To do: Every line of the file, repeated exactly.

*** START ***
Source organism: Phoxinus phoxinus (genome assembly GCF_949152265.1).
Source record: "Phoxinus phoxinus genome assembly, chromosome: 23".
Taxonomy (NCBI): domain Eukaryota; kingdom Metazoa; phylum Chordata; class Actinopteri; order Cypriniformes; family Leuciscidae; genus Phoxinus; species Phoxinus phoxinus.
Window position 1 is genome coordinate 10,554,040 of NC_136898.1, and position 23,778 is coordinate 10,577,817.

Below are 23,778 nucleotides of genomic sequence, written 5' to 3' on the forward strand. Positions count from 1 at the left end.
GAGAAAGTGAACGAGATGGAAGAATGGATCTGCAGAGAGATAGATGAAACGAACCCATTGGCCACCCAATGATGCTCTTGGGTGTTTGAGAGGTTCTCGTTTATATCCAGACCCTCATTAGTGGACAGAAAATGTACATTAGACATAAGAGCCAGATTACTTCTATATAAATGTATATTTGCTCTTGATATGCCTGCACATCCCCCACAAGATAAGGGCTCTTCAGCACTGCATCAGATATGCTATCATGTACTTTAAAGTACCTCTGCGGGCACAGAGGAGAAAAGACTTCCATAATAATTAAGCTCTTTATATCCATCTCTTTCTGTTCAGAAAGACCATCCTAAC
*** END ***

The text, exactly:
Source organism: Phoxinus phoxinus (genome assembly GCF_949152265.1).
Source record: "Phoxinus phoxinus genome assembly, chromosome: 23".
Taxonomy (NCBI): domain Eukaryota; kingdom Metazoa; phylum Chordata; class Actinopteri; order Cypriniformes; family Leuciscidae; genus Phoxinus; species Phoxinus phoxinus.
Window position 1 is genome coordinate 10,554,040 of NC_136898.1, and position 23,778 is coordinate 10,577,817.

Below are 23,778 nucleotides of genomic sequence, written 5' to 3' on the forward strand. Positions count from 1 at the left end.
GAGAAAGTGAACGAGATGGAAGAATGGATCTGCAGAGAGATAGATGAAACGAACCCATTGGCCACCCAATGATGCTCTTGGGTGTTTGAGAGGTTCTCGTTTATATCCAGACCCTCATTAGTGGACAGAAAATGTACATTAGACATAAGAGCCAGATTACTTCTATATAAATGTATATTTGCTCTTGATATGCCTGCACATCCCCCACAAGATAAGGGCTCTTCAGCACTGCATCAGATATGCTATCATGTACTTTAAAGTACCTCTGCGGGCACAGAGGAGAAAAGACTTCCATAATAATTAAGCTCTTTATATCCATCTCTTTCTGTTCAGAAAGACCATCCTAAC